Thread-local variables, localized in such a way that each thread has its private copy, are also thread-safe since they are local to each thread.
For check-then-act race conditions, one general technique is to use exception handling instead of checking. In this approach, the failure of an assumption to hold is detected at use time, raising an exception. As the familiar saying goes, it’s easier to ask for forgiveness than permission.
More radical treatment is using a concurrency model prohibiting shared state altogether, such as actor-based concurrency.
6.2. Using Synchronizations and Atomic Operations
Synchronization primitives, such as critical sections, are used to ensure that a specific part of the program can’t be executed by more than one thread at the same time. A lock is a synchronization mechanism to enforce critical section behavior at the thread level. A mutex is the same abstraction existing across multiple system processes.
While synchronization is the most powerful way to get rid of the race condition, it comes at a price. Locks bring us a performance hit due to their overhead. They also may be tricky to handle. Locks do not compose, meaning it requires extra effort to preserve correctness when combining lock-based modules into a larger lock-based program. Finally, locks may introduce deadlocks.
Atomic operation implies its execution as a single unit of work. Specific guarantee depends on the language in use, but the main idea is that the implementation relies on hardware’s ability to prevent interrupts until the execution is over.
We may use atomic operations to implement higher-level lock-free abstractions. Software Transaction Memory – yet another concurrency model – leverages the concept to enable database-like transactions on the operations in memory.
At the application level, using concurrent data structures and language-provided atomic packages may prove to be instrumental.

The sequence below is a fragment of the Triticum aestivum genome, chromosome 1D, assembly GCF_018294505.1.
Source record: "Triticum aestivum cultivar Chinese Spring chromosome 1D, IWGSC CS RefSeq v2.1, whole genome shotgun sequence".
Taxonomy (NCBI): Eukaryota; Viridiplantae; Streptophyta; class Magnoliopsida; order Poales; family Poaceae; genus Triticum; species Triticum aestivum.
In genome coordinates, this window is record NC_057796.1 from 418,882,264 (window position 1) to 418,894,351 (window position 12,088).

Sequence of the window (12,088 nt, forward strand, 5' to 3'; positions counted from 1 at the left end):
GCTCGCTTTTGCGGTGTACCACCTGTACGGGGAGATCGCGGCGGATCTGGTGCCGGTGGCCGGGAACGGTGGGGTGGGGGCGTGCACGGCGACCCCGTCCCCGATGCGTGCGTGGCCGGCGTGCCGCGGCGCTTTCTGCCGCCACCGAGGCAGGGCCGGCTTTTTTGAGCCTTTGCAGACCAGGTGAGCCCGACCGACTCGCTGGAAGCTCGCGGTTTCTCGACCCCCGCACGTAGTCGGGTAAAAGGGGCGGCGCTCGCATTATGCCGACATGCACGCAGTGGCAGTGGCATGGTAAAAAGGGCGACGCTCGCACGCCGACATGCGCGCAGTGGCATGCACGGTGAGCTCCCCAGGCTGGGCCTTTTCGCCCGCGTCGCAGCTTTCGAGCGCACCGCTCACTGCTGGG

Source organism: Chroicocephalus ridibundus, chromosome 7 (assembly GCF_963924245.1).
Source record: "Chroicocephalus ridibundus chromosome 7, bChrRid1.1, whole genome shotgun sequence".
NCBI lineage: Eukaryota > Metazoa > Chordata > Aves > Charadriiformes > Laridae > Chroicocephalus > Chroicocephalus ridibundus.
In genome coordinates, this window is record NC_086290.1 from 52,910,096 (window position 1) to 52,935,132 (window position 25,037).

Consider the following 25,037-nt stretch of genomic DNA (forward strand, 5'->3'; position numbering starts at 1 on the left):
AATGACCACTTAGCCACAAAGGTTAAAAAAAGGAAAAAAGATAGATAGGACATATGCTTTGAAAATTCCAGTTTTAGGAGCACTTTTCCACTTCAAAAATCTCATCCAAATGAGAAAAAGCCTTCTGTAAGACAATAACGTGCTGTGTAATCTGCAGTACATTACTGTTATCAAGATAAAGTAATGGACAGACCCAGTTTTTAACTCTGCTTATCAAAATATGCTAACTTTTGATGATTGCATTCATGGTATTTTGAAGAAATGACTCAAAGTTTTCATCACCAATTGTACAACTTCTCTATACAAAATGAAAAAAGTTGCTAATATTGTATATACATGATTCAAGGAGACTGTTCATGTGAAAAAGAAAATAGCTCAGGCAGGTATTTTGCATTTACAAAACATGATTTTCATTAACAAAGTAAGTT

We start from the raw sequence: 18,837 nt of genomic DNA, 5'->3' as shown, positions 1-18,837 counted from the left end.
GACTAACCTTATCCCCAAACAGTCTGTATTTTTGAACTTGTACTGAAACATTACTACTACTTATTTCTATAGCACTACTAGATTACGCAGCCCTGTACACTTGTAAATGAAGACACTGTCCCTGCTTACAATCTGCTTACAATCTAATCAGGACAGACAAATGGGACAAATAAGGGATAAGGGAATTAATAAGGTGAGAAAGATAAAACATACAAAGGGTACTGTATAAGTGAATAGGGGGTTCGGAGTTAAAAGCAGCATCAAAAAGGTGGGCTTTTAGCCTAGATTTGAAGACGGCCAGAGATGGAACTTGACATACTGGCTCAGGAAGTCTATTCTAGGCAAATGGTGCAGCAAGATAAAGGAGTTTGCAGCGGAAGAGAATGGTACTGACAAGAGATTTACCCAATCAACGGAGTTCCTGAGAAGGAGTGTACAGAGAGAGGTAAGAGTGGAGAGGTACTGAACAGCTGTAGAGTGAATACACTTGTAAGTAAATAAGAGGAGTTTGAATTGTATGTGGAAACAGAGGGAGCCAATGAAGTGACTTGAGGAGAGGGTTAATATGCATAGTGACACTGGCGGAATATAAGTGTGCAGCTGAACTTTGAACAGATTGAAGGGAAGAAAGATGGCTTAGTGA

7. Data Race
While the global counter increment example described above is the classic demonstration for a race condition, it also represents another concept. The race condition in the aforementioned example is caused by accessing – including writing – the same memory location by parallel instructions without any atomicity contract.
We refer to this occurrence as a data race. A data race occurs when two threads access the same variable concurrently, and at least one of the accesses is a write. The data race concept is more specific to memory access in a particular concurrency model and, thus, varies across platforms.
In most cases, a data race creates a race condition exactly like in our counter increment example. Nevertheless, it’s possible to have race conditions without a data race, and, depending on the specific platform definition, it’s possible to have a data race that does not create undesirable outcomes. In general, the data race is not a subset of race conditions.
In our bank funds transfer example, we focused on the check-then-act sequence and didn’t pay attention to balance increment/decrement operations’ atomicity. Indeed, a naive implementation of the bank funds transfer has data races as well.
Those can be resolved by ensuring atomicity on increment/decrement operations (for example, by using locks), same as with the counter increment example. By protecting every operation, we would get rid of the data race, but the race condition would still be present unless we put the entire implementation into a critical section.
Unlike race conditions, a data race on a particular platform has a strict definition that is not dependent on program semantics. This provides the ability to detect data races automatically.
Many tools exist for this purpose, including RV-Predict, ThreadSanitizer, and Intel Inspector.
In this article, we’ve discussed the race condition that appears in multi-threaded applications.
We learned about the check-then-act pattern and data races.
Finally, we considered some methods to avoid and eliminate race conditions to ensure the correctness of our programs.